TODAY’S EVENTS: Loukoumades Fundraiser 11am;Greek School and Youth Ministry meeting, 12pm; Pan-Orthodox Lenten Vespers and reception at St. George Antiochian; 4pm; Serve-a-Meal at FOCUS 4pm.


Epistle Reader: Parry Paraschou                                                        Prosfora: Rita Kanavati

Fellowship: Daughters of Penelope Loukoumades Fundraiser         Head Usher: Joe Weiser


Monday       04-03     Loaves & Fishes at St. Matthew’s Catholic Church                  4:30PM

                                      GREAT COMPLINE (by readers)                                                  6:00PM

                                      Catechism Class: Conclusion-Orthodoxy in America, Jurisdictions, Q&A  7:00PM

Tuesday       04-04     Choir Practice                                                      6:30PM   

Wednesday 04-05     NINTH HOUR                                                   5:30PM

                                      PRESANCTIFIED LITURGY                                 6:00PM

Thursday     04-06     Prison Ministry Leaders meeting at St. Mary GOC            12:00PM 

                                      OCF at University of St. Thomas                                        12:00PM

Saturday      04-08     ORTHROS (8:15am) & DIVINE LITURGY – LAZAROS SATURDAY        9:00AM

                                      Youth retreat and church cleaning              11:00AM

                                      GREAT VESPERS                           5:00PM

Sunday         04-09     ORTHROS (8:15 am) & DIVINE LITURGY – PALM SUNDAY            9:30AM

                                      AHEPA Luncheon                  12:00PM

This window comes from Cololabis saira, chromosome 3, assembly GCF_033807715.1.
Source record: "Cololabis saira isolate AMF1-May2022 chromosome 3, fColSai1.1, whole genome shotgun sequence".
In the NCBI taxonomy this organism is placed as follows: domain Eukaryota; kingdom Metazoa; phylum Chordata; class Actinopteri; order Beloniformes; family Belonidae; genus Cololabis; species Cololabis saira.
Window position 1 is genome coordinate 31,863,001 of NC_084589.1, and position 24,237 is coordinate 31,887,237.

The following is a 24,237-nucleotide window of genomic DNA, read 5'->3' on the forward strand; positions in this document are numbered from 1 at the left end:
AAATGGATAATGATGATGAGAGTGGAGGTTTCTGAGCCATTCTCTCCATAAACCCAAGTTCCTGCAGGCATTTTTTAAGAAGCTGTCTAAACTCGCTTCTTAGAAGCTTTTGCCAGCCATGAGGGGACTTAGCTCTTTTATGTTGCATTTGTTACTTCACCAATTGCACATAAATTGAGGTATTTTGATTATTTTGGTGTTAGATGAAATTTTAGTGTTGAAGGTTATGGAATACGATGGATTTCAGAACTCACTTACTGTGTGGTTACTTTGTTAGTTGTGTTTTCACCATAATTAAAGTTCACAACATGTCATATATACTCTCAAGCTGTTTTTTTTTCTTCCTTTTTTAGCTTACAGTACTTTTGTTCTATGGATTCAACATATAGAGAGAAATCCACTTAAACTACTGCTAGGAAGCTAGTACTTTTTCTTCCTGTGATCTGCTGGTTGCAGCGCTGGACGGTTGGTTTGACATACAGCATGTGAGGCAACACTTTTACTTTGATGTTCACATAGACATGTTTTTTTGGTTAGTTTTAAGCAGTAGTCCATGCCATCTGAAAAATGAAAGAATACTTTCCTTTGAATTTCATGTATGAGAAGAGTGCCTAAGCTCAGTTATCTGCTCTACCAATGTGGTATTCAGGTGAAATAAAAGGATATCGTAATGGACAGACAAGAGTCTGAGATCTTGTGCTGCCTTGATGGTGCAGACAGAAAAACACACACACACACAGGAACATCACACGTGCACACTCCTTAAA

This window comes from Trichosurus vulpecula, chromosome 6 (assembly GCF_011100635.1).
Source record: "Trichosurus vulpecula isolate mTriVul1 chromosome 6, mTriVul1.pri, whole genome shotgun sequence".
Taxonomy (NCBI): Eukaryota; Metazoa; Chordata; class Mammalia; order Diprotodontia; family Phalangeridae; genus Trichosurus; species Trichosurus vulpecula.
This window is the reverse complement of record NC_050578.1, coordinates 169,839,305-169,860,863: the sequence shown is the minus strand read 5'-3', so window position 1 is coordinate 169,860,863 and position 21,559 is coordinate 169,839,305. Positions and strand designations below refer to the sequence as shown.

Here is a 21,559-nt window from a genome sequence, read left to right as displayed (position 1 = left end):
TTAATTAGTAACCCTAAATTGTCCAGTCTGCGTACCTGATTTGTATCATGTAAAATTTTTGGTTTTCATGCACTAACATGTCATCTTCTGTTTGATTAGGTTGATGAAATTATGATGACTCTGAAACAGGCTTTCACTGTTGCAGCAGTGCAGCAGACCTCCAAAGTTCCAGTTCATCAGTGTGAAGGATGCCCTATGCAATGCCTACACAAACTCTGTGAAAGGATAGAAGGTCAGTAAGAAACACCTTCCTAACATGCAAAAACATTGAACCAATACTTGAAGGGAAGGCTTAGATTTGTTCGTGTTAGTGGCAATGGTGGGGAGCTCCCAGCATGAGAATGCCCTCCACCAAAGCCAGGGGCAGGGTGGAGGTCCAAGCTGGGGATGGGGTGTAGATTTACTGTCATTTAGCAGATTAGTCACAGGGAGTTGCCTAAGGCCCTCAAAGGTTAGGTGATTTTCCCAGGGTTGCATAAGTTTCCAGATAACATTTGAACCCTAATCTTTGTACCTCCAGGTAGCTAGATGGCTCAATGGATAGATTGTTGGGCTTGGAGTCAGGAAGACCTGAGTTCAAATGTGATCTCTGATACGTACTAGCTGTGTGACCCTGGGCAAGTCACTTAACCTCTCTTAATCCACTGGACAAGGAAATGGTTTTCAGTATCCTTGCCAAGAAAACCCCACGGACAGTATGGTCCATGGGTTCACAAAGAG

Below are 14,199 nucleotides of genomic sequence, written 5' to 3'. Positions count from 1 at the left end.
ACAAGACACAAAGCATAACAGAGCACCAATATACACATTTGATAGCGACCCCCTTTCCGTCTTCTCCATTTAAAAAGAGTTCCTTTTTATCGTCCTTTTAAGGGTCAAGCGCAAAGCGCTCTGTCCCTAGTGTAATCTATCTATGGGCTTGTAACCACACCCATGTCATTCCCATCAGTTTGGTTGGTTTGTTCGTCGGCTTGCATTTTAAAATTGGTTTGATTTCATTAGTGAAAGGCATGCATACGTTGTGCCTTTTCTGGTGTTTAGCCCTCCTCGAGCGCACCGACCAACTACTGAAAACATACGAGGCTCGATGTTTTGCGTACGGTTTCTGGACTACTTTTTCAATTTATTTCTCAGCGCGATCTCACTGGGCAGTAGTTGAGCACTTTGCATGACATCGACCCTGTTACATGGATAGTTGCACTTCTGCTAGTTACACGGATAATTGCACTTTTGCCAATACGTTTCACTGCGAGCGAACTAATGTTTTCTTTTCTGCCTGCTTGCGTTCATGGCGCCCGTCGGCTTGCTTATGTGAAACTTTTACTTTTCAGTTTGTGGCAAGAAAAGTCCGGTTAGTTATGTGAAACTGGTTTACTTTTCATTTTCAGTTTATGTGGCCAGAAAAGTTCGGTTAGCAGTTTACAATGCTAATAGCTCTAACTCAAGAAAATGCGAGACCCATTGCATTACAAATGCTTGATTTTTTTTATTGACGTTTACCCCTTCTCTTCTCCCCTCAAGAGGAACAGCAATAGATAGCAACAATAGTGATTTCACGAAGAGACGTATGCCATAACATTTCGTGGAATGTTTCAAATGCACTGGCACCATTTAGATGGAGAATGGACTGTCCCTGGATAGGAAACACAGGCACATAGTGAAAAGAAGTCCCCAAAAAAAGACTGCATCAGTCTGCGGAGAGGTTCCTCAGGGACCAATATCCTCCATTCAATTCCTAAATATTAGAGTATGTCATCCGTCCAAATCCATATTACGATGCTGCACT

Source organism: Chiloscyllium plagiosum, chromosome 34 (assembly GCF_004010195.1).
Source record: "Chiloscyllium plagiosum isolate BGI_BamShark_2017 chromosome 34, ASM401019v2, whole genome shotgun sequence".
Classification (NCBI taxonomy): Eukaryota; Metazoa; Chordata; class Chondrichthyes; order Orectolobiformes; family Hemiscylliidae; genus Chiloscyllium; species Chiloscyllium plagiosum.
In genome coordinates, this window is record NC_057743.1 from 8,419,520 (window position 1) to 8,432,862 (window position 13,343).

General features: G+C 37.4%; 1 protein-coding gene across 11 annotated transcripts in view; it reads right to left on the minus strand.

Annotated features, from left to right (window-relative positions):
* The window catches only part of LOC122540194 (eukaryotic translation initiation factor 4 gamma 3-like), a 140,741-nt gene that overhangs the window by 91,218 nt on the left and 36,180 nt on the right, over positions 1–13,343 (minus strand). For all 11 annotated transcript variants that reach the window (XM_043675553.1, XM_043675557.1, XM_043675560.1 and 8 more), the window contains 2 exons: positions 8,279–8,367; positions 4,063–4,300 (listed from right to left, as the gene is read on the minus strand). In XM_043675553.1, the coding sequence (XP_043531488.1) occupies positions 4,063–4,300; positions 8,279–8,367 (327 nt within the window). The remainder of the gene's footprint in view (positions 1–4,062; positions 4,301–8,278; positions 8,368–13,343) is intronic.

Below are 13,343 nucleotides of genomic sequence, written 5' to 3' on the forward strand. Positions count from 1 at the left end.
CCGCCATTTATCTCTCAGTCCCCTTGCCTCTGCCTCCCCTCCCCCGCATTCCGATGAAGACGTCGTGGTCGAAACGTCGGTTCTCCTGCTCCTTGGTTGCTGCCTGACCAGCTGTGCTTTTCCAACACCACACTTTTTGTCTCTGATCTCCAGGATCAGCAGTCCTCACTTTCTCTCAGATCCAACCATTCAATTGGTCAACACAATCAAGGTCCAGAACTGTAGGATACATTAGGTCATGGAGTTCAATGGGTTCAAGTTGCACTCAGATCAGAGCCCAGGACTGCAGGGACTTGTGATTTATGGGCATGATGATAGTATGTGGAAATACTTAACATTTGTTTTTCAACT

Acolyte Training                          12:00PM

                                      Serve-a-Meal at FOCUS                4:00PM

                                      Pan-Orthodox Lenten Vespers & Reception at St. Herman’s Orthodox Church    4:00PM



Loukoumades Fundraiser Today: after Liturgy. Sponsored by Daughters of Penelope.

Mural Icons Installed! thank you to iconographer Mother Theodora Balaban and woodcarver Doug Trail-Johnson for their beautiful work. Thank you to the four families who designated memorials and provided additional funding to complete the project. What a wonderful addition to our sanctuary. Glory to God!

Hierarchical Visit Next Sunday: Bishop Demetrios of Mokissos will visit on Palm Sunday April 9th. Please come welcome him! AHEPA will host their annual fish luncheon that day. Tickets available at door. See insert.

Think About It: A successful man is one who lays a firm foundation with the bricks others have thrown at him.        David Brinkley

Youth Retreat & Church Cleaning: next (Lazaros) Saturday April 8th from 11am to 3pm we will have pot-luck lunch, make palm crosses and clean the church in preparation of Great and Holy Pascha. We will have our Holy Friday youth retreat on April 14th from 11am to 3pm. Please contact Nathaniel Kostick to RSVP for these events. Sign up for potluck meals in social hall. We hope to see you there!

Holy Week Around Corner: the busiest and best week of the whole year. Lots of beautiful worship services. Brochure of services and activities with offering envelope mailed out. Plan ahead to be with us!

Daughters of Penelope & AHEPA: will meet on Thursday, April 20, 2017 at 7pm.

Philoptochos: will hold a combined April/May meeting on Tuesday, April 25 at 1:30pm. 2017 memberships are now due. Payments can be placed in the Philoptochos mailbox outside the conference room, or mailed to Tina Sageotis, 1000 Forest Glen Court, Burnsville, MN 55337. A reminder that a total of $25 from each membership contribution goes to the national and diocesan Philoptochos.

Wisdom from the Church Fathers: If we want to do something but cannot, then before God, Who knows our hearts, it is as if we have already done it. This is true whether the intended action is good or bad.                               St. Mark the Ascetic (5th cent.)

Stewardship 2017: Our theme is You are the Voice of Christ in a Changing World: As the Father Has Sent Me, So I Send You (John 20:21). We have received 95 pledge cards for 2017 with a total of $151,836 and an average of $1,598. When pledging be sure to increase your pledge, even if only a few dollars. This reflects spiritual growth and overcomes stagnation. We encourage everyone to give a minimum of 2% pledge of gross yearly income to become a self-sustaining community. This is far less than the biblical ideal of tithing, giving 10%.